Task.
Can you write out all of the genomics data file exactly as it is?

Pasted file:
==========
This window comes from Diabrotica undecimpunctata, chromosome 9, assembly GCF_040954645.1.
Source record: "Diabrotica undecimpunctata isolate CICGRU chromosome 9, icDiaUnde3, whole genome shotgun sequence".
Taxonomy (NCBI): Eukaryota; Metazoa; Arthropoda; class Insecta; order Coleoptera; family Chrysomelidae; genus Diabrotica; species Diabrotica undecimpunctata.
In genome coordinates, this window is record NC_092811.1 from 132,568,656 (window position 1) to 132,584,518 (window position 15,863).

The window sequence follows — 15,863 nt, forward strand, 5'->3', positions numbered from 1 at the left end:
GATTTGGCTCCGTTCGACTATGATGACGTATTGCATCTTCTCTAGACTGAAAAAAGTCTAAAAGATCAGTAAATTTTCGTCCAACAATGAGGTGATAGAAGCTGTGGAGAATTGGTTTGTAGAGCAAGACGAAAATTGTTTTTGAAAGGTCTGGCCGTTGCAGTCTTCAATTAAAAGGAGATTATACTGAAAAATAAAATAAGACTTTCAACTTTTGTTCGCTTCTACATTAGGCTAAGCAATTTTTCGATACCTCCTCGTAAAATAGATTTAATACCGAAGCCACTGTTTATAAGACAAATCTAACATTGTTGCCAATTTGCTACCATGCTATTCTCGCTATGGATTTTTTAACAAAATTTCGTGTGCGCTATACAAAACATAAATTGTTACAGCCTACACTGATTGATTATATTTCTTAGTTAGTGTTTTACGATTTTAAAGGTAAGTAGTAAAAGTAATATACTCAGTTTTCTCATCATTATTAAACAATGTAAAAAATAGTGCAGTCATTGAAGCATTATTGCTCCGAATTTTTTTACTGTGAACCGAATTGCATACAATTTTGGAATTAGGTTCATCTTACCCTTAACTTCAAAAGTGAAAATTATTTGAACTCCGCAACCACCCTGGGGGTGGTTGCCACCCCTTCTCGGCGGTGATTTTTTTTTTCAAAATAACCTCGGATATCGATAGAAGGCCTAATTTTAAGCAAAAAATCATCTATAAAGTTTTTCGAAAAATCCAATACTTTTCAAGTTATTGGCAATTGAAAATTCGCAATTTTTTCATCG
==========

This window comes from Diabrotica undecimpunctata, chromosome 9, assembly GCF_040954645.1.
Source record: "Diabrotica undecimpunctata isolate CICGRU chromosome 9, icDiaUnde3, whole genome shotgun sequence".
Taxonomy (NCBI): Eukaryota; Metazoa; Arthropoda; class Insecta; order Coleoptera; family Chrysomelidae; genus Diabrotica; species Diabrotica undecimpunctata.
In genome coordinates, this window is record NC_092811.1 from 132,568,656 (window position 1) to 132,584,518 (window position 15,863).

The window sequence follows — 15,863 nt, forward strand, 5'->3', positions numbered from 1 at the left end:
GATTTGGCTCCGTTCGACTATGATGACGTATTGCATCTTCTCTAGACTGAAAAAAGTCTAAAAGATCAGTAAATTTTCGTCCAACAATGAGGTGATAGAAGCTGTGGAGAATTGGTTTGTAGAGCAAGACGAAAATTGTTTTTGAAAGGTCTGGCCGTTGCAGTCTTCAATTAAAAGGAGATTATACTGAAAAATAAAATAAGACTTTCAACTTTTGTTCGCTTCTACATTAGGCTAAGCAATTTTTCGATACCTCCTCGTAAAATAGATTTAATACCGAAGCCACTGTTTATAAGACAAATCTAACATTGTTGCCAATTTGCTACCATGCTATTCTCGCTATGGATTTTTTAACAAAATTTCGTGTGCGCTATACAAAACATAAATTGTTACAGCCTACACTGATTGATTATATTTCTTAGTTAGTGTTTTACGATTTTAAAGGTAAGTAGTAAAAGTAATATACTCAGTTTTCTCATCATTATTAAACAATGTAAAAAATAGTGCAGTCATTGAAGCATTATTGCTCCGAATTTTTTTACTGTGAACCGAATTGCATACAATTTTGGAATTAGGTTCATCTTACCCTTAACTTCAAAAGTGAAAATTATTTGAACTCCGCAACCACCCTGGGGGTGGTTGCCACCCCTTCTCGGCGGTGATTTTTTTTTTCAAAATAACCTCGGATATCGATAGAAGGCCTAATTTTAAGCAAAAAATCATCTATAAAGTTTTTCGAAAAATCCAATACTTTTCAAGTTATTGGCAATTGAAAATTCGCAATTTTTTCATCG